"They feed off each other, they're developing a nice friendship, a nice trust in that second base-shortstop position and it's key to have," said Hinch following the Astros' 9-6 loss on Saturday. "I'm proud of how Jose is introducing Correa to the big leagues and how Correa is going to push Altuve to be great."
Correa captivated the sold-out Minute Maid Park crowd of 41,133 in the fifth inning with both his glove and bat. He retired the bottom of the Yankees' lineup in the top of the inning with three sparkling defensive plays -- first snaring a line drive in shallow center field off the bat of Chase Headley before making two impressive stabs at back-to-back grounders, ranging to his left and spinning to nab Didi Gregorius before charging Jose Pirela's ball to end the inning.
When he came to the plate in the home half, Correa crushed Masahiro Tanaka's 2-0 pitch to the opposite field for a two-run homer to cut the deficit to 6-5. Altuve followed suit, golfing Tanaka's 0-1 pitch in the next at-bat into the Crawford Boxes to tie the score.
"It's really fun playing with that guy," Altuve said. "Great hitter, great defender. It's great to play up the middle with him. He was so excited for that home run."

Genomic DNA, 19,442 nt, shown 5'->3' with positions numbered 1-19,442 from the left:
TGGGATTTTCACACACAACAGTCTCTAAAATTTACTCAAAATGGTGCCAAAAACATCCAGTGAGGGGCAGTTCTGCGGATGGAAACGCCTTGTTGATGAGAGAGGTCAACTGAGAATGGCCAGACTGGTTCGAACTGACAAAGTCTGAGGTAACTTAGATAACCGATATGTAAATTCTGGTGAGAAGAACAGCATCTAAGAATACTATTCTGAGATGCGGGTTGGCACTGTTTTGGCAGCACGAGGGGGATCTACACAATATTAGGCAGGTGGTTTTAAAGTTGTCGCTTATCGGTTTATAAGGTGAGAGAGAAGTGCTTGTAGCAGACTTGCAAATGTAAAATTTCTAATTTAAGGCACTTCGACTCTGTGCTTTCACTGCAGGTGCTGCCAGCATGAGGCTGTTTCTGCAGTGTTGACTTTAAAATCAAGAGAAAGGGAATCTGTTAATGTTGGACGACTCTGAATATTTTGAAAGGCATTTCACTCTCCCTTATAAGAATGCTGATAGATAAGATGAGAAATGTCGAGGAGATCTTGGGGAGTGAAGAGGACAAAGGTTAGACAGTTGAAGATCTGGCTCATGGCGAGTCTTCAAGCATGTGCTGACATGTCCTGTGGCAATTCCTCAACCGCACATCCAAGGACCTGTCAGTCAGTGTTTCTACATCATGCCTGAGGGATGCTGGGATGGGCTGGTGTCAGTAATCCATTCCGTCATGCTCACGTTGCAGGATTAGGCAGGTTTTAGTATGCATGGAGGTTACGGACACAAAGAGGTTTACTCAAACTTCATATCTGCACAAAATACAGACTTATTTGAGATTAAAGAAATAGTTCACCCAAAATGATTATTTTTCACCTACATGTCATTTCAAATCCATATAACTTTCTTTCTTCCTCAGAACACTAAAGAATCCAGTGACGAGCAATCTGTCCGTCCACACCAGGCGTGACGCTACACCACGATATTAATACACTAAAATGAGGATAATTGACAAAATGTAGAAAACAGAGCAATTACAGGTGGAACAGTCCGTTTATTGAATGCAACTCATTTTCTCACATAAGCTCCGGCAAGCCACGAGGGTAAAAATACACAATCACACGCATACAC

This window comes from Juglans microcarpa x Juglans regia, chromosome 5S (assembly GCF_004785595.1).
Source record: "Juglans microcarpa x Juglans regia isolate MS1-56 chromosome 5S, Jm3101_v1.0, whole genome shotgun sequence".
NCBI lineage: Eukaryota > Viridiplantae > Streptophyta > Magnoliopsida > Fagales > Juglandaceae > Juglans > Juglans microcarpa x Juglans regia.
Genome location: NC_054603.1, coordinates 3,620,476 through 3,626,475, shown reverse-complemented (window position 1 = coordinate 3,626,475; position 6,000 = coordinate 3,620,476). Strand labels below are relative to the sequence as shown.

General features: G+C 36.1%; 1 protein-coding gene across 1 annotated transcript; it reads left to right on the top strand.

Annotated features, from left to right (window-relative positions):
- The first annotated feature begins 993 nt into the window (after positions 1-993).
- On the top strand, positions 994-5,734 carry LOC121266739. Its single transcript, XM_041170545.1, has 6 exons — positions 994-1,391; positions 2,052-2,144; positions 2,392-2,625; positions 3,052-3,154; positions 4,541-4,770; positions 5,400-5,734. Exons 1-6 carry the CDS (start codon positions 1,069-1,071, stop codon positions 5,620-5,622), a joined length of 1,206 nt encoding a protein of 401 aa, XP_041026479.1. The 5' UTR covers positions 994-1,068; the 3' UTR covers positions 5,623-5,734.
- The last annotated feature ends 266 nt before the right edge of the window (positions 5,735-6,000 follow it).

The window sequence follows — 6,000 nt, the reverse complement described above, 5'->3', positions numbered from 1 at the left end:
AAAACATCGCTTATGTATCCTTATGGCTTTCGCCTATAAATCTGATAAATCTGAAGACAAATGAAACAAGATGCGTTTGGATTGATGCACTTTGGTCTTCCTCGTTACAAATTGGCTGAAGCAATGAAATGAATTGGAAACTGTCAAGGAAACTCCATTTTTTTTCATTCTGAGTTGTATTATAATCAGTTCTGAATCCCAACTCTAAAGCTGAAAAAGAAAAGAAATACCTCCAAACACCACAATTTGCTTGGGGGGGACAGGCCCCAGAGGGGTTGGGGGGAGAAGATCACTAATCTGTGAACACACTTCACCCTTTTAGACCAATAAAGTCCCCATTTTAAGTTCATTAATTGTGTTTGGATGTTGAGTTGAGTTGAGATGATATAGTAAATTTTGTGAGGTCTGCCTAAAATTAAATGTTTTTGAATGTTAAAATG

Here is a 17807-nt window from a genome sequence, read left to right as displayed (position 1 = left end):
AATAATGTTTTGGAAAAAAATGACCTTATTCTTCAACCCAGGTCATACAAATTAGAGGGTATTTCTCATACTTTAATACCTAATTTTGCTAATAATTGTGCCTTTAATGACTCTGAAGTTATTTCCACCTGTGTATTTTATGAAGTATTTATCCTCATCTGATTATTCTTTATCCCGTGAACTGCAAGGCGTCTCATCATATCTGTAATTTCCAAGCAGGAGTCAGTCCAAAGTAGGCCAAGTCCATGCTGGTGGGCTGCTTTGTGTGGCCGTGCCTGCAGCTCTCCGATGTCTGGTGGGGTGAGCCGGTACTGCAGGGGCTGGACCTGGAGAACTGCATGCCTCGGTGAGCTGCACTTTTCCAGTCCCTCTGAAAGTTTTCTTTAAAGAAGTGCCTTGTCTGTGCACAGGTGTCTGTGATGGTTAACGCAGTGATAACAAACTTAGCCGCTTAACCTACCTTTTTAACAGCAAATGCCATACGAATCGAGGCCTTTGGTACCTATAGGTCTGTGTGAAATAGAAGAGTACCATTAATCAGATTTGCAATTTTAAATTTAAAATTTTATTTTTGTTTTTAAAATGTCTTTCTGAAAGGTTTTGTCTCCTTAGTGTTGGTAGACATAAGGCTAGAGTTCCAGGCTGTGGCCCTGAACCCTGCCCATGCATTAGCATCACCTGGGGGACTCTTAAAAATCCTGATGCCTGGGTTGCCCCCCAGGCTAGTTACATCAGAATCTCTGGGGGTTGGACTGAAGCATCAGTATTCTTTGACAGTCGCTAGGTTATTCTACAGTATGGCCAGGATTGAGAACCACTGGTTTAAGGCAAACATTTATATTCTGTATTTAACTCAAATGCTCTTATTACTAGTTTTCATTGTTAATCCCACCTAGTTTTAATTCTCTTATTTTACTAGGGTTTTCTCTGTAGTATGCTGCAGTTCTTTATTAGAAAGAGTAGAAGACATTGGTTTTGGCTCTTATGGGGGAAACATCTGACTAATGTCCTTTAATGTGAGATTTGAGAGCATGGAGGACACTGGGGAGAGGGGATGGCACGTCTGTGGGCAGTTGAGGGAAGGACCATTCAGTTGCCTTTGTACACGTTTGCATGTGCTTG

Correa ended the game a triple shy of the cycle and with a bevy of dazzling defensive stabs. He's just one of eight shortstops in the past 50 seasons to reach base safely in 17 of his first 19 games, and his five home runs through his first 19 games are a franchise record.
"We play good baseball, we play hard and we play until the last out," Correa said. "I feel comfortable, I have a great group of guys here and it's a great lineup."
The fun wasn't just for the players. Hinch called the fifth inning the most exciting he's seen this season.
"Twenty-year-olds don't play up here very often and he's showing why he's supposed to be here," Hinch said of Correa. "The balance he showed, his athleticism, he rises to the moment. I think fans in Houston respond to him, teammates respond to him, he's playing at a high level and we're going to keep pushing him to be better and better."
Chandler Rome is an associate reporter for MLB.com.